Friday, September 22, 2006

CEOs are Vile

I was cheerfully reading Tuesday Morning Quarterback while I snarfed my Thai fish cakes, and nearly spat when I came to the passage below. Perhaps I'm naive, but what "market forces" are operating on behalf of a CEO who's about to quit?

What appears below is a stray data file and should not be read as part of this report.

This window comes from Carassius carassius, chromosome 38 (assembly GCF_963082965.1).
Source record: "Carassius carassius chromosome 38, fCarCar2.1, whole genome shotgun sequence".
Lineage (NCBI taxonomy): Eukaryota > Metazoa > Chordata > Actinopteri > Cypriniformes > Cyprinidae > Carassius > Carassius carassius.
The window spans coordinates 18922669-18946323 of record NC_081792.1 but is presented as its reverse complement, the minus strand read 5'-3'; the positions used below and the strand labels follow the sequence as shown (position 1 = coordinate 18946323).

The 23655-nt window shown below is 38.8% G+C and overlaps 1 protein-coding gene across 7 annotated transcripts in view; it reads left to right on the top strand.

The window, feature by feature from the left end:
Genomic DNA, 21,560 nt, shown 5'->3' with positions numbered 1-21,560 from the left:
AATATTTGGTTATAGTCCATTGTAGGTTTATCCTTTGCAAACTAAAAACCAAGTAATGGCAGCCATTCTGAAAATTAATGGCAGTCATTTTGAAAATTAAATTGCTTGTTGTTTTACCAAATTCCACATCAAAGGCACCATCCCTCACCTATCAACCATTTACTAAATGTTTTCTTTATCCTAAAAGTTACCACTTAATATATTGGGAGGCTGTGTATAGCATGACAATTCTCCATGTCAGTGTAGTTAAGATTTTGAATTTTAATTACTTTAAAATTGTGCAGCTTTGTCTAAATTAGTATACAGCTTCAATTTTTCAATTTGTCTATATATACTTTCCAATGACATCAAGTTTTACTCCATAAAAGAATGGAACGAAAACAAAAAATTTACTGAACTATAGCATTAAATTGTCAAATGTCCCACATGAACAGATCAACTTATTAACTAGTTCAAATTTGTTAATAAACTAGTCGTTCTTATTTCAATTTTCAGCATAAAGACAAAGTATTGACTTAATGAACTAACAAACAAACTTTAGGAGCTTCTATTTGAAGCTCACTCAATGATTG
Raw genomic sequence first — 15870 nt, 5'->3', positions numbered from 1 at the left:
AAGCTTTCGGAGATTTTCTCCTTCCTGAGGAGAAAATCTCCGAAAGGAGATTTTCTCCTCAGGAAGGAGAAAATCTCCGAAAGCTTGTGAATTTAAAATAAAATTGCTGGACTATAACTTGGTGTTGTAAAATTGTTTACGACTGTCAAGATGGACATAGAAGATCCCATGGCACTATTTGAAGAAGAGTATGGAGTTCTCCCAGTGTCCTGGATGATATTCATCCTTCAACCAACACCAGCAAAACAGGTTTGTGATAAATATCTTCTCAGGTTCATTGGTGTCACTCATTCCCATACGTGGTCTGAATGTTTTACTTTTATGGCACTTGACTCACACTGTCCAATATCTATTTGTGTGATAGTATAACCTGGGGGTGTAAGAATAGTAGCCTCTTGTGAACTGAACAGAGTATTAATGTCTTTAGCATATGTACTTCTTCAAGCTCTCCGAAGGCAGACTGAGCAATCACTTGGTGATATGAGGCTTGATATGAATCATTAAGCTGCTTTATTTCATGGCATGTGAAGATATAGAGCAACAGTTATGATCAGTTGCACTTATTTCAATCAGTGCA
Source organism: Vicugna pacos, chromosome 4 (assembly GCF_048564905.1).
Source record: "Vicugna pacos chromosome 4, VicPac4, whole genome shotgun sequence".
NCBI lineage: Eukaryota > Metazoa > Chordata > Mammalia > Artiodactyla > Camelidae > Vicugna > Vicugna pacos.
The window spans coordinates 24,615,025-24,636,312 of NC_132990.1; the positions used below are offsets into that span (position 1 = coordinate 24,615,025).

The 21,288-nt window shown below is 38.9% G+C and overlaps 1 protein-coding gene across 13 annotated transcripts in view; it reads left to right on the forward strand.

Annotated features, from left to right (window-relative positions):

Much news and sports commentary focuses on the ever-larger paychecks of professional athletes. But even Peyton Manning is a day laborer compared to the modern Fortune 500 CEO. In May, Exxon Mobil shareholders passed the first resolution in company history to be enacted over opposition of the board of directors; at issue was shareholder fury regarding the $168 million retiring CEO Lee Raymond awarded himself in his final year. "There's some unhappiness about the way Raymond's compensation was handled," new Exxon Mobil CEO Rex Tillerson dryly told a news conference. During the summer Hank McKinnell was ousted as CEO of Pfizer. Over his last five years at the helm, he got $162 million, even as Pfizer earnings faltered. Carol Hymowitz of the Wall Street Journal reported that the head of Pfizer's "compensation committee" defended McKinnell's windfall on grounds of market forces in executive pay -- which in this context appears to mean, "CEOs at other companies are picking shareholders' pockets, too." There just wasn't anybody who would have taken the Pfizer job for less than $162 million? McKinnell's pay for his tenure atop Pfizer equates to $130,000 per work day.

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